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Week 14, 13/16 October, 1997

Chapter 7, Large and Fast: Exploiting Memory Hierarchy

Memory hierarchy

The programmer wish to have large and fast memory. However, the two requirements are conflicting. Fast memories are expensive and small; and slow memories are cheaper and large. To give user the illusion of both fast and large, the memory system of modern computers is organized in a hierarchical way. The very top of the hierarchy is CPU registers, between the CPU and main memory, a fast cache memory is added. The hard disk is used by the technique of virtual memory to expand the capacity of main memory.

This hierarchy organization works because of the "principle of locality" in the behavior of program execution:

The Big Picture: Programs exhibit temporal and spatial locality. Memory hierarchies take advantage of temporal locality by keeping more recently accessed data items closer to the processor. Memory hierarchies take advantage of spatial locality by moving blocks consisting of multiple contiguous words in memory to upper levels of the hierarchy.

If the hit rate is high enough, the memory hierarchy has an access time close to that of the highest (and fastest) level and a size equal to that of the lowest (and largest) level.

A hit is that the data are found in the upper level. A miss is that the data are not present in the upper level. They must be brought to the upper level from lower level.

The memory devices involved are static RAM (random access memory), dynamic RAM, and magnetic disk. With static RAM, each 1-bit cell is made of 6 transistors. Dynamic RAM uses capacitor to store information, with is smaller and simpler, but slow. This table shows typical access time (time it takes to get the request information) and cost.

   Memory Technology        Typical Access Time        US$ per MB

   SRAM (static RAM)                10 ns                 $100
   DRAM (dynamic RAM)              100 ns                 $30
   Magnetic Disk            10,000,000 ns                 $1
The unit for time is in nanosecond (ns). 1 ns = 10^{-9} second. Note that magnetic disk access time is 5 orders of magnitude slower.


Cache [kaesh]: A safe place for hiding or storing things.

Cache is a small memory (typical size 1 - 100 kB) immediately connected to the processor. Cache is made of the expansive SRAM. It can work at the speed comparable to the processor. Typical clock speed of a processor is 100 MHz, or equivalently 10 ns per cycle. The main memory functions about 10 times slower, but large (10 - 100 MB).

Note on units for sizes:

   1 byte = 8 bits
   1 kB (kilobyte) = 2^10 bytes = 1024 bytes
   1 MB (megabyte) = 2^20 bytes = 1024 kB (1,048,576 bytes)  
   1 GB (gigabyte) = 2^30 bytes = 1024 MB (1,073,741,824 bytes)
   1 TB (terabyte) = 2^40 bytes = 1024 GB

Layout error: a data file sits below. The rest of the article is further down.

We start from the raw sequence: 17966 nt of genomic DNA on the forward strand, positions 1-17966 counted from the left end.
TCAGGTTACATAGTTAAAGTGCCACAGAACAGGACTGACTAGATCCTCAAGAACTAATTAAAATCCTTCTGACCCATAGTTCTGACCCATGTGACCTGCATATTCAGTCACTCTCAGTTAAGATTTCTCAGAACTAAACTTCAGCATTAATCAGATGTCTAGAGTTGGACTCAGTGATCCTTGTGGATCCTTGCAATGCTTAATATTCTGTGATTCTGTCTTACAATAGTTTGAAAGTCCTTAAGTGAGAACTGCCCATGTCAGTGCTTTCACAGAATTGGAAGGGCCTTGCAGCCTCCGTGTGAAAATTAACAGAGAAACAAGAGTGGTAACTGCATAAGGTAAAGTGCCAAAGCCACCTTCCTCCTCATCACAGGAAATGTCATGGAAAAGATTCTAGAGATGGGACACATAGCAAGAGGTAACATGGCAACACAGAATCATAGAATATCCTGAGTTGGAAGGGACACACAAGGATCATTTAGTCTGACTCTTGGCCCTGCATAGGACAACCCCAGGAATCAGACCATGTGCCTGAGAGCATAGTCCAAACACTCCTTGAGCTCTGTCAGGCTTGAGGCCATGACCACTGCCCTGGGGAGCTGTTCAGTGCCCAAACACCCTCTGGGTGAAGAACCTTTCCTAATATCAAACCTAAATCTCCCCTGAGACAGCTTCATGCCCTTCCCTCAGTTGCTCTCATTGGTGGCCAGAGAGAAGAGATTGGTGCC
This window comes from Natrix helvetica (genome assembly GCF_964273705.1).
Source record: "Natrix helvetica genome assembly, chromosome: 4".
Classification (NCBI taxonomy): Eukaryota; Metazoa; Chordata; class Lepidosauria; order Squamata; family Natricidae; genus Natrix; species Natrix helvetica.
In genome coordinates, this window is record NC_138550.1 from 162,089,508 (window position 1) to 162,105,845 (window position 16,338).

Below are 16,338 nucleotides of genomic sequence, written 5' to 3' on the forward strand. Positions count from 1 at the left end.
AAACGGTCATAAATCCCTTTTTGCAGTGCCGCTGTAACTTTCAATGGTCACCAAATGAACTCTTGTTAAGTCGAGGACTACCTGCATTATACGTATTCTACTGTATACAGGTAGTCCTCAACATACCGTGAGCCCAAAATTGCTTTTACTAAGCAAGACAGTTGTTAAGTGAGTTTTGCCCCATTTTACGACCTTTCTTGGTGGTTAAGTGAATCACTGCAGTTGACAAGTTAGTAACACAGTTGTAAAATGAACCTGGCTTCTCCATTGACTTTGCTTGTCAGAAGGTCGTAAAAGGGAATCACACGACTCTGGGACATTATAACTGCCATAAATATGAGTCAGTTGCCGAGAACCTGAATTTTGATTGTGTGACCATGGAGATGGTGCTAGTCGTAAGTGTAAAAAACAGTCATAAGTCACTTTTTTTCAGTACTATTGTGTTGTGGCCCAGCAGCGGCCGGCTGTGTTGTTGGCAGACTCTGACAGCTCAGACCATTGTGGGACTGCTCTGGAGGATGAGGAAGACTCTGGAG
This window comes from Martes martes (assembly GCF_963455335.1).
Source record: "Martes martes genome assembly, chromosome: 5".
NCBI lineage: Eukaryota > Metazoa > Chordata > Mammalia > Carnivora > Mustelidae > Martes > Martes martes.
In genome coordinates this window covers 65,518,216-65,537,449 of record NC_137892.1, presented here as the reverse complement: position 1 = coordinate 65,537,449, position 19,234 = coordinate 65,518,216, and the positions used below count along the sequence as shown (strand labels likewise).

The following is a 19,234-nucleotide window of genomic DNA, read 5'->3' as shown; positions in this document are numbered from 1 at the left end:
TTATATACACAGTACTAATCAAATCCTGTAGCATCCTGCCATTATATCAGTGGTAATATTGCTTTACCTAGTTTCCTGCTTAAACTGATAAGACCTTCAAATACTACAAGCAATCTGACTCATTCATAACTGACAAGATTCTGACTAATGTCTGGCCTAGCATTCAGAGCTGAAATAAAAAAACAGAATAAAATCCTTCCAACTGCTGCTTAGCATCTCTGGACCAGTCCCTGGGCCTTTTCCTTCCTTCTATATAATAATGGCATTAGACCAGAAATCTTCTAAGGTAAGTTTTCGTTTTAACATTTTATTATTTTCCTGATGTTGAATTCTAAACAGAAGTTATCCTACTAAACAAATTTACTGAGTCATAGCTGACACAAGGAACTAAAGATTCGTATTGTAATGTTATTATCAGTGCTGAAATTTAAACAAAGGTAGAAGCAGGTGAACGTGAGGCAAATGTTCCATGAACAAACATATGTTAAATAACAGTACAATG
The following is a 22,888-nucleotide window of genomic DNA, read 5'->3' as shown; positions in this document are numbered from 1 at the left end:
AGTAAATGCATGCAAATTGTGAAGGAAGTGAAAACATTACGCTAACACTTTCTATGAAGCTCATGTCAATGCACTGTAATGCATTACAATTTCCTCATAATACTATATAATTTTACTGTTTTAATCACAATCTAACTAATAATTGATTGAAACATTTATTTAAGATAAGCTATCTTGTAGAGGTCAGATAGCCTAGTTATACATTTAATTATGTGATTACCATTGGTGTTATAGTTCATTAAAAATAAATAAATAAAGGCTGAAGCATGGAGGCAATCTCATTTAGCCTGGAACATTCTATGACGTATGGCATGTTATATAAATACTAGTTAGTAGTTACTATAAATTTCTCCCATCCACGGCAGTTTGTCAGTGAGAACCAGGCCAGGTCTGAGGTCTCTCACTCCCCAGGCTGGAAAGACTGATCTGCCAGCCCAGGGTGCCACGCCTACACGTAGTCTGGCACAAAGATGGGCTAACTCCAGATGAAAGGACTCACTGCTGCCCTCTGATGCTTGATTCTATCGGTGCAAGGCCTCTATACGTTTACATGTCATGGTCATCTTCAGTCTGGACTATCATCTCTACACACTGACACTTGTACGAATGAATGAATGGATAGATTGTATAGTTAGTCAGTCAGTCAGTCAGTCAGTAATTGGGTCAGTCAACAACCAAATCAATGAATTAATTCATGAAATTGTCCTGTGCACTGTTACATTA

Since the cache is small and can only store a subset of data in main memory, we need to decide where to put the data in cache and how to find it. A simple method is called direct mapped cache. In this scheme, the address in cache is equal to the address in memory modulo the size of the cache. The basic unit for transfer data between cache and memory is a block. A block is typically 1 to 10 words. The cache not only stores the data but also stores where the block comes from memory, known as tags. This information is necessary since many memory locations are mapped to the same cache location.

When the memory contents in cache are updated, they become inconsistent with the main memory. Two strategies are available.

Write through: Both cache and memory are written during a store.

Write back: Only the cache is updated. Memory is updated when the cache contents are replaced.

The size of the cache is chosen to be a power of 2, so that the modulo computation is not really necessary. Given an address from CPU, and to locate a block on the cache, the lower numbers of bits of the memory word is used as an index to the cache; the upper part of the bits of the memory word is compared against the tag. If they agree, we have a cache hit, otherwise we have a cache miss. If cache misses, new data must be brought from the main memory.

Virtual Memory

Virtual memory is a method of using the hard disk as if they are part of main memory, so that the program size can be larger than the actual physical memory. Virtual memory also supports multiple processes well. Each process has its own virtual address space by itself. But difference processes are mapped to different physical memory.

The unit block of data for transferring between disk and memory is called a page (typical 4 kB). Since the access time for disk is very slow (0.01 second), but transferring rate is reasonably large (2 MB/s), it make sense to bring a large amount of data each time. Virtual address system uses a page table to translate the virtual address into physical address. All addresses that your program (or processor) generates are virtual addresses. The page table is managed by the operating system. The page table specifies where the data are actually located. They may be in memory or on disk. If the virtual page is not found in memory (similar to a cache miss), it is called a page fault. The operating system must bring in a page for the disk.

Page table is stored in memory, and indexed by the virtual page number (part of the address, say, bit 12 to 31). With virtual memory, accessing the memory would take twice as long, once for accessing the page table in memory, and once for the actual data. To speed up the translation process, parts of the page table are stored in a fast memory called translation-lookaside buffer (TLB). Some computers have the TLB on the processor chip. TLB is actually a cache for the page table.

TLB uses fully associative mapping. It consists of a list of virtual page - physical page pairs. Each virtual page can be mapped to any one of the physical pages of memory. This mapping is handled by the operating system using complicated algorithms.